Nested vulnerability: exploring cross-scale linkages and vulnerability teleconnections in Mexican and Vietnamese coffee systems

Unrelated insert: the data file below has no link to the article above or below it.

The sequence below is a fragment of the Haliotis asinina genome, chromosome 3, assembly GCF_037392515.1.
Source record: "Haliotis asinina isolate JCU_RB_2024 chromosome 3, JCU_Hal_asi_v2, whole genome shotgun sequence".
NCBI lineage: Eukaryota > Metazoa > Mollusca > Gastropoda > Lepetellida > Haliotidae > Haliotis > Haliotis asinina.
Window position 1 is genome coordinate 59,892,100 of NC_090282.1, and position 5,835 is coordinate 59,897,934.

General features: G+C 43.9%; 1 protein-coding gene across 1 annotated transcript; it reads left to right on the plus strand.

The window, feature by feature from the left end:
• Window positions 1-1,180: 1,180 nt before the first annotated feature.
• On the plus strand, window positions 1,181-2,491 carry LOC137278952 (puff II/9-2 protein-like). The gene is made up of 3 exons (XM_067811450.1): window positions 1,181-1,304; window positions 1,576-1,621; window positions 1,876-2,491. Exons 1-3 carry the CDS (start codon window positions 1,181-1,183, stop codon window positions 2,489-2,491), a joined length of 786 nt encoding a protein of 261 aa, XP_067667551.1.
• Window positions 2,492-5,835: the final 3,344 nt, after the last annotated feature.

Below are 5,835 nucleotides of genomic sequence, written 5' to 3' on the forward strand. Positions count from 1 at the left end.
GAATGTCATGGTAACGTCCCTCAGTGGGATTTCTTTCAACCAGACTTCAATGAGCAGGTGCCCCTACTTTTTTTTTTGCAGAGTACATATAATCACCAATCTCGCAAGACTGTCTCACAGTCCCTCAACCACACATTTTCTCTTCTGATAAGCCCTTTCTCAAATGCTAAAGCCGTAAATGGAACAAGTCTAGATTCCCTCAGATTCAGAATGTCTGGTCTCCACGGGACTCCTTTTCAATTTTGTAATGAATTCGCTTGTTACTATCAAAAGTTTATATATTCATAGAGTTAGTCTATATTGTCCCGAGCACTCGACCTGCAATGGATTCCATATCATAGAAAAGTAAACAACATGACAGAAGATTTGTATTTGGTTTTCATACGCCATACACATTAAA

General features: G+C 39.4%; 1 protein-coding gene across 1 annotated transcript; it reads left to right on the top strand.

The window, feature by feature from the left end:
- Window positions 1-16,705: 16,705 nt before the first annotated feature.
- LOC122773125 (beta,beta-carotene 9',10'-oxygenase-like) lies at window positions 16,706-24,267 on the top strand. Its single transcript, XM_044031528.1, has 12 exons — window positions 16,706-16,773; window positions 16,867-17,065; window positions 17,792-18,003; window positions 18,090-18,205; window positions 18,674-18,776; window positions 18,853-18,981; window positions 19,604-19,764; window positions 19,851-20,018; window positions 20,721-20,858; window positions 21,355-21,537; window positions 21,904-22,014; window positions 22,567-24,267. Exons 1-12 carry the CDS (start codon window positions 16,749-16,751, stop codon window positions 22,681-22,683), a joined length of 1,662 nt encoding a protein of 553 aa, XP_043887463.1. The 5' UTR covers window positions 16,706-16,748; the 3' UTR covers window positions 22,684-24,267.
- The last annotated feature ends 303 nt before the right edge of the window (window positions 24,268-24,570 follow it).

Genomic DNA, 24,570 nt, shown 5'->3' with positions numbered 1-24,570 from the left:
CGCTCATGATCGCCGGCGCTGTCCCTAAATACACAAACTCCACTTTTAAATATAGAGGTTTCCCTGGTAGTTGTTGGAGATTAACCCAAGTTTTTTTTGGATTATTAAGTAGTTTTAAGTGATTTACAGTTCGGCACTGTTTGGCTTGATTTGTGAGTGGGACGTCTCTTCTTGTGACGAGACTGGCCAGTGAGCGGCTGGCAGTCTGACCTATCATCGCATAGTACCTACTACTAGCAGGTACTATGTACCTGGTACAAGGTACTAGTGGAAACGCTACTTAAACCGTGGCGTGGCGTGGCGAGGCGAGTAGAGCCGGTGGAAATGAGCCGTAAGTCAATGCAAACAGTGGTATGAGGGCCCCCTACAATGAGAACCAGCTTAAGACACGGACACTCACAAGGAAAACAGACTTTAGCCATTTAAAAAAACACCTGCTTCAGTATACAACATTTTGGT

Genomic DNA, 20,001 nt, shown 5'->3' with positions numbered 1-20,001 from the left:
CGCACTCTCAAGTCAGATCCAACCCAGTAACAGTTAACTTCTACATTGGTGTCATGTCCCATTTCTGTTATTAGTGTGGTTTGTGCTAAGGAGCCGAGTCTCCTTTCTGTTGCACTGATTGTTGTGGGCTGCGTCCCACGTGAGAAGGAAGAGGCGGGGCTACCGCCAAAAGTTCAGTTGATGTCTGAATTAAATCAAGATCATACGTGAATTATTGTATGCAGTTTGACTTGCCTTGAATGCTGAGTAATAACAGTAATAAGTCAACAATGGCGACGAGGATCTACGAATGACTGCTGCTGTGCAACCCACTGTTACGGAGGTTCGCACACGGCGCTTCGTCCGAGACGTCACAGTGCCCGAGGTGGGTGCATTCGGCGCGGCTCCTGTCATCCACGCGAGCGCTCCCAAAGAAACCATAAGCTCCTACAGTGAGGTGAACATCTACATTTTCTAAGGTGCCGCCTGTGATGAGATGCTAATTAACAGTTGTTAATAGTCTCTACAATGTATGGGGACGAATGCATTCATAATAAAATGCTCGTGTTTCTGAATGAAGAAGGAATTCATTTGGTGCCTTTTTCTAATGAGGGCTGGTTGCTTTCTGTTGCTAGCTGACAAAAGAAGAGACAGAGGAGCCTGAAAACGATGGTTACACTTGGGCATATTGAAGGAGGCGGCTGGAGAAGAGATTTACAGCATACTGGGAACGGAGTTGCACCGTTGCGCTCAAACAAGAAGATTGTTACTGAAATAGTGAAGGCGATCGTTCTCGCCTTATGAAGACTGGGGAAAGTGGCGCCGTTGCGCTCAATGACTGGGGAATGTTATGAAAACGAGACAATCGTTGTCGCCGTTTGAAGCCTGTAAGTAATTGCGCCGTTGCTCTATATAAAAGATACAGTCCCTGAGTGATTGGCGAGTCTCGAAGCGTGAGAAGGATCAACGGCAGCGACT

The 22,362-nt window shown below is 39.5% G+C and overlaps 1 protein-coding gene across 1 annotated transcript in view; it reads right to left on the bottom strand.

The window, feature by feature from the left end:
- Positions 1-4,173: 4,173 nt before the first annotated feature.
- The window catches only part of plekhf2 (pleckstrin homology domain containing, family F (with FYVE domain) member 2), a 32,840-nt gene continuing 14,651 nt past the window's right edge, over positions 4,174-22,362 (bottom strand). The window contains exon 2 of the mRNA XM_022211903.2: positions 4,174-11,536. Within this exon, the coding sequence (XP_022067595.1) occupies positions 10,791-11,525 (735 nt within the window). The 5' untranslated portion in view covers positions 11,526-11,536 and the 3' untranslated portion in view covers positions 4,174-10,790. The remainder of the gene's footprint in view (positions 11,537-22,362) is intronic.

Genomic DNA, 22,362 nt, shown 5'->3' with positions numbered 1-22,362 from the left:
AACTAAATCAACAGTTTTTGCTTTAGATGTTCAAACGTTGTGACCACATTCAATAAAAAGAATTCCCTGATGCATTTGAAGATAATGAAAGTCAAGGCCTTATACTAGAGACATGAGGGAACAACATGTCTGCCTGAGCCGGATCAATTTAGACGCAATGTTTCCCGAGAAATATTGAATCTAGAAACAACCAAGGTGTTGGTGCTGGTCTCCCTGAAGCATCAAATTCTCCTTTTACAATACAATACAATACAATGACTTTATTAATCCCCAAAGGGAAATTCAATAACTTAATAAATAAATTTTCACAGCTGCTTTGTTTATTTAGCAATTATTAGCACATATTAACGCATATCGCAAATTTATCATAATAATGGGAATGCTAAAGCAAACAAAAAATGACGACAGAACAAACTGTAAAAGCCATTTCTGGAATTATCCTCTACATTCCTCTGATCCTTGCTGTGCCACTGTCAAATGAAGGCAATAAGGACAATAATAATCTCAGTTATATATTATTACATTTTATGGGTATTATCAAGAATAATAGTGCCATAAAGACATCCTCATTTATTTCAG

Analyses of the vulnerability of farm populations and food systems to exogenous change, whether in relation to climatic extremes, market shocks, epidemics or other concerns, have typically been approached through a focus on the place of food production or the specific sub-sector exposed to stress. Relatively little attention has been paid to the ways in which national institutions, history and social expectations transform the same signals of global change into very different outcomes in distinct geographic contexts. The channels that convey signals of change from the global to the local may also work in reverse, connecting the responses and choices of households in one geographic context to outcomes and choices of other households in quite distant places. We draw from recent case studies of farm-level vulnerability and livelihood security in Mexico and Vietnam to demonstrate that coffee smallholders’ independent responses to the risks and opportunities associated with global scale economic and environmental change, are teleconnected and thus can create feedbacks which in turn affect the present and future vulnerabilities of other smallholders around the globe.